Diagnostic radiographers produce and process images of body structures to support the diagnosis of disease, skeletal and soft tissue abnormalities as a result of trauma or disease. Images are also produced to support and guide direct interventional treatments, procedures and therapies.
As a radiographer you will work directly with patients, supporting them before, during and after the imaging process. You’ll also work closely with the clinicians who request examinations and the radiologists who report on them.
A therapeutic radiographer is an AHP who has undergone specific training to be able to deliver radiotherapy for patients undergoing treatment for cancer.
The role of the therapeutic radiographer involves you managing the treatment pathway, providing the technical expertise and support while delivering accurate radiotherapy treatment. Your duties vary from performing a CT scan and being involved in treatment planning for the delivery of radiotherapy.
You will have expertise in the technology, the natural history of many cancers and in the human aspects of patient care – working with people going through worrying times. Your role, treatment techniques and the technology are constantly evolving, so you will never stop learning in this role.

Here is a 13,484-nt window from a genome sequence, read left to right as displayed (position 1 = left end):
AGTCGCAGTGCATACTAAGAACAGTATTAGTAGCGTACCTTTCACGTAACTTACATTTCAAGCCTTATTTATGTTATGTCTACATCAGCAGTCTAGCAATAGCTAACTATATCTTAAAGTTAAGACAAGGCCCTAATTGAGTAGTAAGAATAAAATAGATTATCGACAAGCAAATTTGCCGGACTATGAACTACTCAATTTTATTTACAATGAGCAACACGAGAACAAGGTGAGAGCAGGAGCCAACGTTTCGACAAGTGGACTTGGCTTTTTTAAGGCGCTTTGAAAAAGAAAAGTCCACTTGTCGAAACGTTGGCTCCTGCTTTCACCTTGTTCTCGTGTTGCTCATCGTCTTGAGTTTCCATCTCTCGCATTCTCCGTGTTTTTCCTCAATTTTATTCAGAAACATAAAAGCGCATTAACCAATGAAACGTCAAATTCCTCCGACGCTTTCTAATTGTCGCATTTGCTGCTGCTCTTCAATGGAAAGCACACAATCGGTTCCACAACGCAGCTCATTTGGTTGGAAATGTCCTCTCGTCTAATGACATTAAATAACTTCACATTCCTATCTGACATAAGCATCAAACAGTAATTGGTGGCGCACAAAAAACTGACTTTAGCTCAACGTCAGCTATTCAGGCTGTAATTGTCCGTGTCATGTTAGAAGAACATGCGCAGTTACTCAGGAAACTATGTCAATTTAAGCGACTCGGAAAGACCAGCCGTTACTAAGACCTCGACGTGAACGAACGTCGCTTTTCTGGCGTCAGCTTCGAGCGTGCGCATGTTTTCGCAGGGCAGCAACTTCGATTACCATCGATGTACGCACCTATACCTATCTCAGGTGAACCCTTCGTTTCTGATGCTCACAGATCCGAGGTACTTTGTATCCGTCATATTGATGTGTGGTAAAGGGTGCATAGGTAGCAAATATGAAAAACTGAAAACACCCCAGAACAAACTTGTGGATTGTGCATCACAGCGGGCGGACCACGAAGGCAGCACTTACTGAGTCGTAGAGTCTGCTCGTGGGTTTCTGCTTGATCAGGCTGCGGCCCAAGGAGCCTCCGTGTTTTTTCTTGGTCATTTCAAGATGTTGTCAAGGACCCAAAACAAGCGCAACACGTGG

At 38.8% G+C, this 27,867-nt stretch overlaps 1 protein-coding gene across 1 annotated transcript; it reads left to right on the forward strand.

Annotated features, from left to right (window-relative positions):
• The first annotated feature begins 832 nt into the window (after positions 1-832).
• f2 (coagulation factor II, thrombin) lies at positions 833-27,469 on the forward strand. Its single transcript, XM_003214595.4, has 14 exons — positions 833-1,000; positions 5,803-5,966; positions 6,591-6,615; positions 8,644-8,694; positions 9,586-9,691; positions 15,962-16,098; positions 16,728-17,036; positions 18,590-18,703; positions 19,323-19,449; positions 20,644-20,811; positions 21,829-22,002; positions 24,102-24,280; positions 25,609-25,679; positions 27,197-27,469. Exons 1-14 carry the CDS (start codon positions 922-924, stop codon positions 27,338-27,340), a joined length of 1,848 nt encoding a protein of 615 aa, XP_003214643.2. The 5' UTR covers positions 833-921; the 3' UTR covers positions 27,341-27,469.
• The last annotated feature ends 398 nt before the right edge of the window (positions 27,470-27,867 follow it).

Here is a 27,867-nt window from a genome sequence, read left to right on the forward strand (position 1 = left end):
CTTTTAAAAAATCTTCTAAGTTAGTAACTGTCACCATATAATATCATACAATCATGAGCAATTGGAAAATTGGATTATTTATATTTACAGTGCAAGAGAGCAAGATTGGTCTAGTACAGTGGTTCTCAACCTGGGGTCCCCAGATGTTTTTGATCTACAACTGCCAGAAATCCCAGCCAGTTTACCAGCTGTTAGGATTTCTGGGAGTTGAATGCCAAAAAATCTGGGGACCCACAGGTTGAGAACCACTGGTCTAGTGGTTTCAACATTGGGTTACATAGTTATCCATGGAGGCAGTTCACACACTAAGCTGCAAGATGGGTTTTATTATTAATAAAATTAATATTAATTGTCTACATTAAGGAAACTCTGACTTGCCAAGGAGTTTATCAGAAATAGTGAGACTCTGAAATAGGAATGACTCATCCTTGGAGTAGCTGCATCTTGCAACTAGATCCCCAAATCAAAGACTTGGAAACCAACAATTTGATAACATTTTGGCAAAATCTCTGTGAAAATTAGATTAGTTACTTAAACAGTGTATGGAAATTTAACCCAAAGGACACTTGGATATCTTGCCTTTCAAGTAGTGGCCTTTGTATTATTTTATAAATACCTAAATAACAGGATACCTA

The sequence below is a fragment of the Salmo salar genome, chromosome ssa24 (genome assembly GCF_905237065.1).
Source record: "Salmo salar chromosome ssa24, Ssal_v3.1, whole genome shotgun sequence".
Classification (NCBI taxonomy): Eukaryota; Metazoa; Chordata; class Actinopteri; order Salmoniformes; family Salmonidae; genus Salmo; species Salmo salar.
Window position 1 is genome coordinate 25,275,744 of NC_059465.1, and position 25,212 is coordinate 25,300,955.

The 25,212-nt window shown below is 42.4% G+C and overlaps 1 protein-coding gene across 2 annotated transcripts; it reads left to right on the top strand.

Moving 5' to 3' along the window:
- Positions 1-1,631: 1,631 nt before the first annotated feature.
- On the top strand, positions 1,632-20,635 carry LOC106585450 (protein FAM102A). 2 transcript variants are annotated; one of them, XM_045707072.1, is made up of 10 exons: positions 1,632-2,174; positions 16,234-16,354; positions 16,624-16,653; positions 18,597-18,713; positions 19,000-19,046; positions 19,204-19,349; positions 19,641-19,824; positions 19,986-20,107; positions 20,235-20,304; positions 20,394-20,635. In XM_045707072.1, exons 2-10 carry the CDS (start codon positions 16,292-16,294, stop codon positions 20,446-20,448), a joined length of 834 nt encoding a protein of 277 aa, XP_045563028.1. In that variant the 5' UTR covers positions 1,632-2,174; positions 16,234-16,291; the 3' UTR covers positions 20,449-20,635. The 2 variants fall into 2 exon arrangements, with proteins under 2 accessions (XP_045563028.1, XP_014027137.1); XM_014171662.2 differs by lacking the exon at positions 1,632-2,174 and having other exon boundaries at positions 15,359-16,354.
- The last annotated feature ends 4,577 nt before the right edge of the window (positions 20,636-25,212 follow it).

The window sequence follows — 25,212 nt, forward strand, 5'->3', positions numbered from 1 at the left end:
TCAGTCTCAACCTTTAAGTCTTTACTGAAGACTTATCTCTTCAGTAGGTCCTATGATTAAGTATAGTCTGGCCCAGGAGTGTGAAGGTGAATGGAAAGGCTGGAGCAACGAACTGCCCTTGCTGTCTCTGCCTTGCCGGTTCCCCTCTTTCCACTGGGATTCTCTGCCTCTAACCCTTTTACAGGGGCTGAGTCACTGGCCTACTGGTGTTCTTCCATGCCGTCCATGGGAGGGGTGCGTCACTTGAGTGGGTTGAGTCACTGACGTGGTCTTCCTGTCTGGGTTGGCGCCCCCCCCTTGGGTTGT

Find out more on the NHS Health Careers website.
Operating Department Practitioner
An Operating Department Practitioner (ODP) is a vital part of the operating theatre team, in providing a high standard of care to patients of all ages, at every stage of their operation.
You work across three main areas within the operating theatre; anaesthetics, surgery and recovery, by providing individualised and skilled care for patients from the moment they arrive in the operating theatre department, to discharge from the recovery room. You’ll be responsible for preparing the environment and all of the necessary equipment in readiness for an anaesthetic, surgery or recovery of patients.
By gaining such a diverse set of skills, across lots of different areas within a clinical healthcare setting, you will acquire the essential experience and competence to progress within your career – the possibilities are endless!
Find out more on the NHS Health Careers website.
A Paramedic is trained to provide emergency medical care to people who are ill or injured. You can often be the first healthcare provider to arrive at the scene of an emergency, and you will play a crucial role in stabilising patients and transporting them to the hospital for further treatment.
You can work in a variety of settings including ambulances, hospitals, and emergency medical services (EMS) agencies. You must be able to think quickly, make sound decisions under pressure and work effectively in a team.